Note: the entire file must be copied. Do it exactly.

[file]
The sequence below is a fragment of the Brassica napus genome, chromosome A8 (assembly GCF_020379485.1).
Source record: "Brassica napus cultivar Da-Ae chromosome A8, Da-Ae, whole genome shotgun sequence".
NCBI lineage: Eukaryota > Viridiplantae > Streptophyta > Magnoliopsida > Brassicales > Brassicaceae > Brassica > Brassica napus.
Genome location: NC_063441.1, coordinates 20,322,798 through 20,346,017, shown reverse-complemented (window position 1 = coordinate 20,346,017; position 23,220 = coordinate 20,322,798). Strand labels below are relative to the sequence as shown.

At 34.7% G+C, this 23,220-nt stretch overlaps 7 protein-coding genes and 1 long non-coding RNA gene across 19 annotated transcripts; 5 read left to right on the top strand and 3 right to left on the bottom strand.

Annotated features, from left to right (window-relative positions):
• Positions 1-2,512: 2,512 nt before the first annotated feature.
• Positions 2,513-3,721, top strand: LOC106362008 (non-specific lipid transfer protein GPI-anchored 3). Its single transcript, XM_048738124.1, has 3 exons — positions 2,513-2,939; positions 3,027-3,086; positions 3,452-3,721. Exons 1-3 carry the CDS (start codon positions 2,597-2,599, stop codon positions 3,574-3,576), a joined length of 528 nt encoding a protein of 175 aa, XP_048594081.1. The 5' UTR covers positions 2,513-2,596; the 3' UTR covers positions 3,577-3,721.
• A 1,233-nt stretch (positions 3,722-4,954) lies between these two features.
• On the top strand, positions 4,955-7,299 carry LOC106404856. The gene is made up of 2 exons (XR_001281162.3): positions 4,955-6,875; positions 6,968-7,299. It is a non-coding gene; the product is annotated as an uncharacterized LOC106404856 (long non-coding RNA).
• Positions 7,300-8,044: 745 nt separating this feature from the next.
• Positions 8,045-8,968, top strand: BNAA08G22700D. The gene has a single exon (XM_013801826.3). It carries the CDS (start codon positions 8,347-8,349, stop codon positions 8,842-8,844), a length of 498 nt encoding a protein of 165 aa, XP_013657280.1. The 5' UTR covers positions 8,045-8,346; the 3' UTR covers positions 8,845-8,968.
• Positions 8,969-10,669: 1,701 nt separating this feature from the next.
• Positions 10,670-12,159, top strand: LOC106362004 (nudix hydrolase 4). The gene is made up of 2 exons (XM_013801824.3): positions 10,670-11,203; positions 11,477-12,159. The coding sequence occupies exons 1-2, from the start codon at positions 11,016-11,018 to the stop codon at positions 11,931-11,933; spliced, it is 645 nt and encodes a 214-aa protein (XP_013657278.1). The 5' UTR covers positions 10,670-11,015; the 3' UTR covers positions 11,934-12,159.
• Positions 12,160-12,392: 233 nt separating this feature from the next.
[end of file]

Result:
The sequence below is a fragment of the Brassica napus genome, chromosome A8 (assembly GCF_020379485.1).
Source record: "Brassica napus cultivar Da-Ae chromosome A8, Da-Ae, whole genome shotgun sequence".
NCBI lineage: Eukaryota > Viridiplantae > Streptophyta > Magnoliopsida > Brassicales > Brassicaceae > Brassica > Brassica napus.
Genome location: NC_063441.1, coordinates 20,322,798 through 20,346,017, shown reverse-complemented (window position 1 = coordinate 20,346,017; position 23,220 = coordinate 20,322,798). Strand labels below are relative to the sequence as shown.

At 34.7% G+C, this 23,220-nt stretch overlaps 7 protein-coding genes and 1 long non-coding RNA gene across 19 annotated transcripts; 5 read left to right on the top strand and 3 right to left on the bottom strand.

Annotated features, from left to right (window-relative positions):
• Positions 1-2,512: 2,512 nt before the first annotated feature.
• Positions 2,513-3,721, top strand: LOC106362008 (non-specific lipid transfer protein GPI-anchored 3). Its single transcript, XM_048738124.1, has 3 exons — positions 2,513-2,939; positions 3,027-3,086; positions 3,452-3,721. Exons 1-3 carry the CDS (start codon positions 2,597-2,599, stop codon positions 3,574-3,576), a joined length of 528 nt encoding a protein of 175 aa, XP_048594081.1. The 5' UTR covers positions 2,513-2,596; the 3' UTR covers positions 3,577-3,721.
• A 1,233-nt stretch (positions 3,722-4,954) lies between these two features.
• On the top strand, positions 4,955-7,299 carry LOC106404856. The gene is made up of 2 exons (XR_001281162.3): positions 4,955-6,875; positions 6,968-7,299. It is a non-coding gene; the product is annotated as an uncharacterized LOC106404856 (long non-coding RNA).
• Positions 7,300-8,044: 745 nt separating this feature from the next.
• Positions 8,045-8,968, top strand: BNAA08G22700D. The gene has a single exon (XM_013801826.3). It carries the CDS (start codon positions 8,347-8,349, stop codon positions 8,842-8,844), a length of 498 nt encoding a protein of 165 aa, XP_013657280.1. The 5' UTR covers positions 8,045-8,346; the 3' UTR covers positions 8,845-8,968.
• Positions 8,969-10,669: 1,701 nt separating this feature from the next.
• Positions 10,670-12,159, top strand: LOC106362004 (nudix hydrolase 4). The gene is made up of 2 exons (XM_013801824.3): positions 10,670-11,203; positions 11,477-12,159. The coding sequence occupies exons 1-2, from the start codon at positions 11,016-11,018 to the stop codon at positions 11,931-11,933; spliced, it is 645 nt and encodes a 214-aa protein (XP_013657278.1). The 5' UTR covers positions 10,670-11,015; the 3' UTR covers positions 11,934-12,159.
• Positions 12,160-12,392: 233 nt separating this feature from the next.